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3 minutes ago, Dago 3.0 said:

so if there is something being used to cause unnecessary deaths (such as those resulting from mass shootings) we should get rid of it, right?

I smell a false equivalence cooking...

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Just now, Boner said:

I smell a false equivalence cooking...

so explain why one unnecessary death for an action that violates existing law has precedent over another.

 

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6 minutes ago, Gritzblitz 2.0 said:

 So which level of government involvement are you comfortable with? In your home as you raise your child, or in the gunstore as you purchase a firearm? 

I'm not a huge fan of government involvement at any point, but I would very much prefer the latter over the former. 

I tried to explain this yesterday in the Trump thread talking about the danger of contextualizing this entirely as a mental health issue and didn't get anywhere. :bang:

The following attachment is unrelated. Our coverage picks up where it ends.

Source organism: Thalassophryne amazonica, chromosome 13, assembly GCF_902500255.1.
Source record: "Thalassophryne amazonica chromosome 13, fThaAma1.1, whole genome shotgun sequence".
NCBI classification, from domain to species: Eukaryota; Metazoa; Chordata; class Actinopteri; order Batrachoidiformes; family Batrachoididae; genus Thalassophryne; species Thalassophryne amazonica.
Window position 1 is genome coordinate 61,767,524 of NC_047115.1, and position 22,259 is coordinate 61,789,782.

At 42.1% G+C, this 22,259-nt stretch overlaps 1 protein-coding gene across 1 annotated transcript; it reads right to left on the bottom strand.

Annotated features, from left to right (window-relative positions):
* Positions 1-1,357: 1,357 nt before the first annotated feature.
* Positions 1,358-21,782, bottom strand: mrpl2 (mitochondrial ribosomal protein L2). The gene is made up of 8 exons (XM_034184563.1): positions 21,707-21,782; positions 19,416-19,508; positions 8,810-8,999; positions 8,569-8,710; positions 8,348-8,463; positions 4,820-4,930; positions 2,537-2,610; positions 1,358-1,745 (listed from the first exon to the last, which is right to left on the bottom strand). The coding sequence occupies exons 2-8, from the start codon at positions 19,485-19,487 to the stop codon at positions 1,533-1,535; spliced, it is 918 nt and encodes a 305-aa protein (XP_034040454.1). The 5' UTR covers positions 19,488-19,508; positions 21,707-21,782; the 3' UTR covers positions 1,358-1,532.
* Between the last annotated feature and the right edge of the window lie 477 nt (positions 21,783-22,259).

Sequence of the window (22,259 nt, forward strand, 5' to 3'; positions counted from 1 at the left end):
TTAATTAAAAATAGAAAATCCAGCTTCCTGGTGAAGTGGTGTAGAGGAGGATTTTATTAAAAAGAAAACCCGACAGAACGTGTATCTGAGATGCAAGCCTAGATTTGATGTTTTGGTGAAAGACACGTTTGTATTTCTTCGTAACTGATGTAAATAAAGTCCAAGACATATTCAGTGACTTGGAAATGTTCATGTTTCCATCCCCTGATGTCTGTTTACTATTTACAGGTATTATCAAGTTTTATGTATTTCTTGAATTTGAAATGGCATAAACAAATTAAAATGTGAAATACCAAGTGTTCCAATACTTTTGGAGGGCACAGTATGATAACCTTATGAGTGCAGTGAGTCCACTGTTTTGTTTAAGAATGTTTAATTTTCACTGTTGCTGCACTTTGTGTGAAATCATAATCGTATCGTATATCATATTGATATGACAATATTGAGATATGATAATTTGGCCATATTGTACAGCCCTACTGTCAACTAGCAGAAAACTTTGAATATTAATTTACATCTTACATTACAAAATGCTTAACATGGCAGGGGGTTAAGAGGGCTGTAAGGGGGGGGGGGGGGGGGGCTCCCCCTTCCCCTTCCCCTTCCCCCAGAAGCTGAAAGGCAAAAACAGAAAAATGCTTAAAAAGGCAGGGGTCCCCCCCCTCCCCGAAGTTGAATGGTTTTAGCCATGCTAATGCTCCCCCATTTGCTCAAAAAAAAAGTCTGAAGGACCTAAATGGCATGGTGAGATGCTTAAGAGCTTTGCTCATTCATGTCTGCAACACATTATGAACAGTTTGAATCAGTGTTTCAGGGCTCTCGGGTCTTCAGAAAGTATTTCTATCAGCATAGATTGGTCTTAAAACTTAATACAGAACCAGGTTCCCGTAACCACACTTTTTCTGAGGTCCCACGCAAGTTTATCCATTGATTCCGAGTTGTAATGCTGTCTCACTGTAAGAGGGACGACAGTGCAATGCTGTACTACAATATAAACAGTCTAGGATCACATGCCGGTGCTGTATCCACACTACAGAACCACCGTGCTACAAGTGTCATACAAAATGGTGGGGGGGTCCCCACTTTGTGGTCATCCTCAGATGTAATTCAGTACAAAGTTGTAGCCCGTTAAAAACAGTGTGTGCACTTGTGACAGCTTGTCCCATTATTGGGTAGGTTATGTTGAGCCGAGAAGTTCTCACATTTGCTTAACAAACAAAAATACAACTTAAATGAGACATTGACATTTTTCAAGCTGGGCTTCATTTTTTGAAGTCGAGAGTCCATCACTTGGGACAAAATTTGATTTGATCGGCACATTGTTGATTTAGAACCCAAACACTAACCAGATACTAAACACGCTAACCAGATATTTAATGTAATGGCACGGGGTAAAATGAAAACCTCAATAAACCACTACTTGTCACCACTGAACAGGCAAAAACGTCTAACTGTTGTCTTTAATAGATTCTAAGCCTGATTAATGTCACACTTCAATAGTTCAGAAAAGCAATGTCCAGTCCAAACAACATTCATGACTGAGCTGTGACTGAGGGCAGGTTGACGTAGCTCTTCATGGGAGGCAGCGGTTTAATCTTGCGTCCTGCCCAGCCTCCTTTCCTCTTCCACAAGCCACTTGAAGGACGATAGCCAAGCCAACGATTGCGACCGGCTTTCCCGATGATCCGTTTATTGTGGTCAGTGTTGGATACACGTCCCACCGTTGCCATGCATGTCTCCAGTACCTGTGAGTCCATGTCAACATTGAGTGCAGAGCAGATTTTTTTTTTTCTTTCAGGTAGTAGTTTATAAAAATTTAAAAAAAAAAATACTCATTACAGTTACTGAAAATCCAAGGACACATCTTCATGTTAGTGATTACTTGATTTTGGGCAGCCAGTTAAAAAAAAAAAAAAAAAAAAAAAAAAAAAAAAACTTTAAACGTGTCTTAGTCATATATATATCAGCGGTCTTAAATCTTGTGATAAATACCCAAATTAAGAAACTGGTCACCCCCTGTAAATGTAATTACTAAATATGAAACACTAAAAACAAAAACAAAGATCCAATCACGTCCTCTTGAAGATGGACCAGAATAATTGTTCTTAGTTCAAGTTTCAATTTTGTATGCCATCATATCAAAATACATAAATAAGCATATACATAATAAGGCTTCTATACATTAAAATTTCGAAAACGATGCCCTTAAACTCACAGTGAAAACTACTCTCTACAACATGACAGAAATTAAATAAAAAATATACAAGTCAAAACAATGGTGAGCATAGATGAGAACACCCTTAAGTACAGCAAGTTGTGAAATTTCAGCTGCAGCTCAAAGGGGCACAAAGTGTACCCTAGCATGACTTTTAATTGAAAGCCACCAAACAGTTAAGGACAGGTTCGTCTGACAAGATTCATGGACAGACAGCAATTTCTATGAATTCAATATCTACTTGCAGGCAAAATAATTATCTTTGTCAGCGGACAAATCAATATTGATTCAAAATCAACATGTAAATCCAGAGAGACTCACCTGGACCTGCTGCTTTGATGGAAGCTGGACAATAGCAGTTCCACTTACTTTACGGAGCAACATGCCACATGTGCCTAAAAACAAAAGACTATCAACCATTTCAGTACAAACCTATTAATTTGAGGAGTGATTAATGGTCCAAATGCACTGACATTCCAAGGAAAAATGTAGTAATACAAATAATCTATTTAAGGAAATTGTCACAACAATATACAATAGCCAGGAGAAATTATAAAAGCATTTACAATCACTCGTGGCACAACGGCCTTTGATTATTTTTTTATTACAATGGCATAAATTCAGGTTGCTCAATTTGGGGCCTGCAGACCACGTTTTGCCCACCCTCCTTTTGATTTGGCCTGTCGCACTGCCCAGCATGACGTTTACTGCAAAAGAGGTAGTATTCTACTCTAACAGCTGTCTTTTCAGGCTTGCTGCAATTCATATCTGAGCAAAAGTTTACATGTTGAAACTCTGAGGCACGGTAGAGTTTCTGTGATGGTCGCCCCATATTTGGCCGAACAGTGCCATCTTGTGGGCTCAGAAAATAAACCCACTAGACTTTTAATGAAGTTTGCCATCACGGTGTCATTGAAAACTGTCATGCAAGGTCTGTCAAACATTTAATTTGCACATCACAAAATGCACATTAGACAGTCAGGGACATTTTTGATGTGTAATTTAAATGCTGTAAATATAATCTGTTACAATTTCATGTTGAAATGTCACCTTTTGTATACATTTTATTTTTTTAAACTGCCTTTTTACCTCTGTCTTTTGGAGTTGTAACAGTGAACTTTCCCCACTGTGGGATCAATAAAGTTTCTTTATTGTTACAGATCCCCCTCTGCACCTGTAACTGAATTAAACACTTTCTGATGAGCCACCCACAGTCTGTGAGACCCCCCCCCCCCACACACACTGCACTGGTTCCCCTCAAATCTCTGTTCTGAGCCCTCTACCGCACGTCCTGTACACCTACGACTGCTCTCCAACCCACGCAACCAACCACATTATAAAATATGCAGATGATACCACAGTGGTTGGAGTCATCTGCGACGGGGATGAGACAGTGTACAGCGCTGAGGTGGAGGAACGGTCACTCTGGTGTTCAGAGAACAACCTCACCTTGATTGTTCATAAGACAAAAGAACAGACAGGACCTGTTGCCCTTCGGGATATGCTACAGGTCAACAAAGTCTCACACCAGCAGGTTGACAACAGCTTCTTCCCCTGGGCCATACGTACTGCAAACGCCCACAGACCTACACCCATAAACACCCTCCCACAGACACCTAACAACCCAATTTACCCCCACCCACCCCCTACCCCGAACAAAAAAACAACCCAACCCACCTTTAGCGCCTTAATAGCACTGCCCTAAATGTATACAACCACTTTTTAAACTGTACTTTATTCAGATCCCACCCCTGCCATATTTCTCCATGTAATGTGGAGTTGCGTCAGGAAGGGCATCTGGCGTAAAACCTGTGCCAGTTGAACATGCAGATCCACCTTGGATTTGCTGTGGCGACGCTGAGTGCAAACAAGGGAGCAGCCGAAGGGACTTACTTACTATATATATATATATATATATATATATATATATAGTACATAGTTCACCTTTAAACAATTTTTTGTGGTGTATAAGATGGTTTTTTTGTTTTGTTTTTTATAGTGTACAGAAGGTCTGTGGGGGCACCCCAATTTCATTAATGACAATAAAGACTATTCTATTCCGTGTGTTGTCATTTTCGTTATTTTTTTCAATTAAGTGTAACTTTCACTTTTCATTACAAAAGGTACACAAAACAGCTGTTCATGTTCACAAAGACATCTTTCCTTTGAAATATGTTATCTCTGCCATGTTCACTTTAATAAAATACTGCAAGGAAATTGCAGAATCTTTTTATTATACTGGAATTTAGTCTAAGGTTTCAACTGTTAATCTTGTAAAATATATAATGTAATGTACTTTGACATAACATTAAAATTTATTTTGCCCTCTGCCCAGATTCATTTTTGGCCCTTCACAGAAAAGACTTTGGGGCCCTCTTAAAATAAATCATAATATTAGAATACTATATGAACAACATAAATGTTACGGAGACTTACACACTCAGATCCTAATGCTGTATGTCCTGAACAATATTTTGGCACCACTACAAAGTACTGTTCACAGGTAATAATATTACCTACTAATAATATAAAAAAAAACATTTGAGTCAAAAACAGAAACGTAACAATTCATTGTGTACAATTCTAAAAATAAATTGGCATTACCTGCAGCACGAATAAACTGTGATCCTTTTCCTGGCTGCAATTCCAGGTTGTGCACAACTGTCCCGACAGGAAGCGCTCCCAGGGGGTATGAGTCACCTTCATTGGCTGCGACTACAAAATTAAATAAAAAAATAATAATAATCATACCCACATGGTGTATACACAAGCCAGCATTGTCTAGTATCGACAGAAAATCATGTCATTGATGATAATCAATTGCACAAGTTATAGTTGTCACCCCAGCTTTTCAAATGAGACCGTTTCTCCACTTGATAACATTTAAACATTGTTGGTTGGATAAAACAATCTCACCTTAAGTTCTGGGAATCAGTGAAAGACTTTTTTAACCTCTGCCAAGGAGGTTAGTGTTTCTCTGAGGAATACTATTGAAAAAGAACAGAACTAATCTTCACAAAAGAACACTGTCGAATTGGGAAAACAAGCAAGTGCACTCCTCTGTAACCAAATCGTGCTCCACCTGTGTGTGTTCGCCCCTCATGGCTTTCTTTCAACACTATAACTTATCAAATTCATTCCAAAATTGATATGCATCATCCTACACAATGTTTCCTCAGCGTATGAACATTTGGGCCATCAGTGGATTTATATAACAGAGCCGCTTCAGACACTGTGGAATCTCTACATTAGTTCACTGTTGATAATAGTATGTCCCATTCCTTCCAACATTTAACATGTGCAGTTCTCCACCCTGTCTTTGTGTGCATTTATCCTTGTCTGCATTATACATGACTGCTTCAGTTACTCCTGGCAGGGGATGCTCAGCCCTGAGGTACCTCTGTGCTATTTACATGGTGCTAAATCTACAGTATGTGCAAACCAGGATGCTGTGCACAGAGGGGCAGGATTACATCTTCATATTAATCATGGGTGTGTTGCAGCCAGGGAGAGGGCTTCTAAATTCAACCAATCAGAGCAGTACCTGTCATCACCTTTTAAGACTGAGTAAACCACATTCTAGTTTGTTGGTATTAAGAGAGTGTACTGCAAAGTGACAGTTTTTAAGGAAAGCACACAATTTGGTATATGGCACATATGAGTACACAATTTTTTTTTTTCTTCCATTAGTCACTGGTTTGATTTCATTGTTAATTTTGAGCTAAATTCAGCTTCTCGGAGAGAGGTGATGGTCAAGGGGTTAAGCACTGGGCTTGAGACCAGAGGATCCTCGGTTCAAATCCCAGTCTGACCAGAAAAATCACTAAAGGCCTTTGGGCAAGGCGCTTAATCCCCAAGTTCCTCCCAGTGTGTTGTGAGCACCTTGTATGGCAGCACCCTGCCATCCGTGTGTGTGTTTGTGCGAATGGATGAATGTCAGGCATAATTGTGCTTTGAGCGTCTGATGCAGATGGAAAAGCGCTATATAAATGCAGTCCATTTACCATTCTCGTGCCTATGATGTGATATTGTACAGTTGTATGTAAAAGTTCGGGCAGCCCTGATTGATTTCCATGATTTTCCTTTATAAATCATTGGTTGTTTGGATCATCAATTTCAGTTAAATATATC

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Just now, Dago 3.0 said:

so explain why one unnecessary death for an action that violates existing law has precedent over another.

 

Well, to begin with, I'd say the safety of children when they are in public schools is vastly more important than most of the issues we discuss here on a daily basis.  I think it's such an important issue that you can't simply wring your hands and say "sorry, nothing we can do".

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41 minutes ago, capologist said:

Here's the problem, Australia and the US aren't really comparable.  Not just population-wise but culture-wise, number of firearms in circulation, etc.  It's just not a feasible plan of action in the US.

We need kid control more than gun control.  Most, if not all, of these school shootings are done by other kids.  People don't want to hear it but the way kids are raised today is vastly different than it was 20 years ago.  Historically, it's a relatively new thing.  Sure, you had the occasional incident here and there but ever since Columbine it's gone off the charts. The guns have been there long before the upward trend in violence and if anything, it's gotten harder to get a gun than it was back then.  So is it the amount of psychotropic drugs given to kids?  The way parents are supposed to discipline their kids?  The way kids are treated and raised overall?  That's what I'm thinking just based on observations...

 

Sums up how I feel. Sorry snowflakes.